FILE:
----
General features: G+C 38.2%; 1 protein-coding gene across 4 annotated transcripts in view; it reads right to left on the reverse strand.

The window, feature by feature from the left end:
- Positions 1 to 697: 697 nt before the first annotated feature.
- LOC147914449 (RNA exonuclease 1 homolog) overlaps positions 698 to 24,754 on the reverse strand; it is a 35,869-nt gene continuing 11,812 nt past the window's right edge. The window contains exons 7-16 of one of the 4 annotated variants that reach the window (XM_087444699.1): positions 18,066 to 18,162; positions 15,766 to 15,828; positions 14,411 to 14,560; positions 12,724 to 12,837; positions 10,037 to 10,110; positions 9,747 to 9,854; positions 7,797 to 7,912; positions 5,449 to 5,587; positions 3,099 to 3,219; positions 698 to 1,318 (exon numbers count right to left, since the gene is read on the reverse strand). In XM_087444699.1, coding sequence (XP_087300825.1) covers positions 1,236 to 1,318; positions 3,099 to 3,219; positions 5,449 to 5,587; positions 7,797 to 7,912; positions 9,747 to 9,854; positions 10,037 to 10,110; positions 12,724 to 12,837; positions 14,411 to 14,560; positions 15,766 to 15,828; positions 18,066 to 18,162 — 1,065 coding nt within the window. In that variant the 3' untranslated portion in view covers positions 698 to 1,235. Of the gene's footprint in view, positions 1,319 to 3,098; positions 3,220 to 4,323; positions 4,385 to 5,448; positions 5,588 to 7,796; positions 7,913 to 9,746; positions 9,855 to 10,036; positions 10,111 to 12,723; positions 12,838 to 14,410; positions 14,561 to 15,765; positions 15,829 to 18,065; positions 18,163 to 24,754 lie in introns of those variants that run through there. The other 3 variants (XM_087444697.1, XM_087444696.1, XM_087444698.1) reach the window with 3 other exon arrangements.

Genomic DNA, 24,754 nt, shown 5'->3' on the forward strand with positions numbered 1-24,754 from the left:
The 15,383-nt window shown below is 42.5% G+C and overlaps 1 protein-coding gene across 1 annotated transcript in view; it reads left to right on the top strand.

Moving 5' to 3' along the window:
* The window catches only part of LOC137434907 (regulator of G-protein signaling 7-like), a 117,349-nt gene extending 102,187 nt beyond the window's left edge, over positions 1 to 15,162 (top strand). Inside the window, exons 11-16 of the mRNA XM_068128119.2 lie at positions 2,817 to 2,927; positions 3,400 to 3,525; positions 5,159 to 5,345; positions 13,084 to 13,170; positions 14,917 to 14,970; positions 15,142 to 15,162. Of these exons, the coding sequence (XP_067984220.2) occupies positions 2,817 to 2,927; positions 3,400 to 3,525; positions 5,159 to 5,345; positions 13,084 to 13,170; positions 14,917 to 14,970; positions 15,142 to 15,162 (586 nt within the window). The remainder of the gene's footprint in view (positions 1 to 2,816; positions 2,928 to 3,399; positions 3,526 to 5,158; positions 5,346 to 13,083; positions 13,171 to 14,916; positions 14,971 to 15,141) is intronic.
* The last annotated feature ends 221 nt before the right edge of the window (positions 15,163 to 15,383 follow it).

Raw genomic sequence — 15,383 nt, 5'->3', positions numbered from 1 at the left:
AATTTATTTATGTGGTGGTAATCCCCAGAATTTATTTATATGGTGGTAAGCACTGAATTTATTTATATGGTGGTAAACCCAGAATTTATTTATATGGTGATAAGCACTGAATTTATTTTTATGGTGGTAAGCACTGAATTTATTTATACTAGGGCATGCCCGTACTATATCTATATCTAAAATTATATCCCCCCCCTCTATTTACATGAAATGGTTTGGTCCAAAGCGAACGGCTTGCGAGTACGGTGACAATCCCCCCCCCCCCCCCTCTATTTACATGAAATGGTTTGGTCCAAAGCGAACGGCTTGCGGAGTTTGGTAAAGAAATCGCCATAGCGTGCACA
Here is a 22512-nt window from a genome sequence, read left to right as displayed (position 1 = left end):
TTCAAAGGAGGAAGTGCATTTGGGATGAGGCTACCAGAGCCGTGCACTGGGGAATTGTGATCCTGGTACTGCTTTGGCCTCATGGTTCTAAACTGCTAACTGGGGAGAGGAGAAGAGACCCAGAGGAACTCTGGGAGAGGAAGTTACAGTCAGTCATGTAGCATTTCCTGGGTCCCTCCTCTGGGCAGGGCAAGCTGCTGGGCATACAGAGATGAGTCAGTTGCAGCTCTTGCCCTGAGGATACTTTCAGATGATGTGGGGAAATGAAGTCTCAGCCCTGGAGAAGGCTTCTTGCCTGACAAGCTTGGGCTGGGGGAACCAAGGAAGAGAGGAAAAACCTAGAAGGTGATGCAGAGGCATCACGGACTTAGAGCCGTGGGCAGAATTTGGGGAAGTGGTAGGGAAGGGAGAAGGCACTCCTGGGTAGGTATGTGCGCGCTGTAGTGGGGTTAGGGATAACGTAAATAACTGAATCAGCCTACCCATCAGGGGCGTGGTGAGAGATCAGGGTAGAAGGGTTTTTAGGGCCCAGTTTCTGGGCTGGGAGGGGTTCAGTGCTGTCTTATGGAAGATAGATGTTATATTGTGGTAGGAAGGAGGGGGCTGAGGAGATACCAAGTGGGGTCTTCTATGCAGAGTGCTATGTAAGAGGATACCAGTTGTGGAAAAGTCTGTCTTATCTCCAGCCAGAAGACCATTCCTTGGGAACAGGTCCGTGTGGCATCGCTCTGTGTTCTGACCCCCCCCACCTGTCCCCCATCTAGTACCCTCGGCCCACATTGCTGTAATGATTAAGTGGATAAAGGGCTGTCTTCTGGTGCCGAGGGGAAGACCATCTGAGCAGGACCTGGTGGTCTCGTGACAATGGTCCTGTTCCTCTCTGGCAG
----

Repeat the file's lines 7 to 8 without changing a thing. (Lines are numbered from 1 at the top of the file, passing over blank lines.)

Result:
Moving 5' to 3' along the window:
* The window catches only part of LOC137434907 (regulator of G-protein signaling 7-like), a 117,349-nt gene extending 102,187 nt beyond the window's left edge, over positions 1 to 15,162 (top strand). Inside the window, exons 11-16 of the mRNA XM_068128119.2 lie at positions 2,817 to 2,927; positions 3,400 to 3,525; positions 5,159 to 5,345; positions 13,084 to 13,170; positions 14,917 to 14,970; positions 15,142 to 15,162. Of these exons, the coding sequence (XP_067984220.2) occupies positions 2,817 to 2,927; positions 3,400 to 3,525; positions 5,159 to 5,345; positions 13,084 to 13,170; positions 14,917 to 14,970; positions 15,142 to 15,162 (586 nt within the window). The remainder of the gene's footprint in view (positions 1 to 2,816; positions 2,928 to 3,399; positions 3,526 to 5,158; positions 5,346 to 13,083; positions 13,171 to 14,916; positions 14,971 to 15,141) is intronic.